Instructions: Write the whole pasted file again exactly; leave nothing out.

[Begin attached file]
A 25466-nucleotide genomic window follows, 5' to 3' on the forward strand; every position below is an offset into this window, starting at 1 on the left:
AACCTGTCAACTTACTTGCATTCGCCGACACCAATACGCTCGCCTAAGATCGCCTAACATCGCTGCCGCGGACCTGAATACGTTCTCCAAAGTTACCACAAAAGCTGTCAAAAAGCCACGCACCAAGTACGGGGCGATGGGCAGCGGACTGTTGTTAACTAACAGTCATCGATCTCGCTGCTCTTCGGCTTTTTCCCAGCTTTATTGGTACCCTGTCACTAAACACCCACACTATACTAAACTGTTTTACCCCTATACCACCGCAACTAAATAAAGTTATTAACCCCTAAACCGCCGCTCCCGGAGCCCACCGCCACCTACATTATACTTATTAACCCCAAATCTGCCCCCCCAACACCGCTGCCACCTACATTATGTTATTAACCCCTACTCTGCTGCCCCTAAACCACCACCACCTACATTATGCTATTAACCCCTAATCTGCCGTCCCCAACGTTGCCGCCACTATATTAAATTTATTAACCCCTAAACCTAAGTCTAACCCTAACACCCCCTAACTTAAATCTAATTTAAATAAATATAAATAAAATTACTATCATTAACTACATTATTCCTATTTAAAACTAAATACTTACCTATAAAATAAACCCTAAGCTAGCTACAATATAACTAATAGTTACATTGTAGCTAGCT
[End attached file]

A 25466-nucleotide genomic window follows, 5' to 3' on the forward strand; every position below is an offset into this window, starting at 1 on the left:
AACCTGTCAACTTACTTGCATTCGCCGACACCAATACGCTCGCCTAAGATCGCCTAACATCGCTGCCGCGGACCTGAATACGTTCTCCAAAGTTACCACAAAAGCTGTCAAAAAGCCACGCACCAAGTACGGGGCGATGGGCAGCGGACTGTTGTTAACTAACAGTCATCGATCTCGCTGCTCTTCGGCTTTTTCCCAGCTTTATTGGTACCCTGTCACTAAACACCCACACTATACTAAACTGTTTTACCCCTATACCACCGCAACTAAATAAAGTTATTAACCCCTAAACCGCCGCTCCCGGAGCCCACCGCCACCTACATTATACTTATTAACCCCAAATCTGCCCCCCCAACACCGCTGCCACCTACATTATGTTATTAACCCCTACTCTGCTGCCCCTAAACCACCACCACCTACATTATGCTATTAACCCCTAATCTGCCGTCCCCAACGTTGCCGCCACTATATTAAATTTATTAACCCCTAAACCTAAGTCTAACCCTAACACCCCCTAACTTAAATCTAATTTAAATAAATATAAATAAAATTACTATCATTAACTACATTATTCCTATTTAAAACTAAATACTTACCTATAAAATAAACCCTAAGCTAGCTACAATATAACTAATAGTTACATTGTAGCTAGCT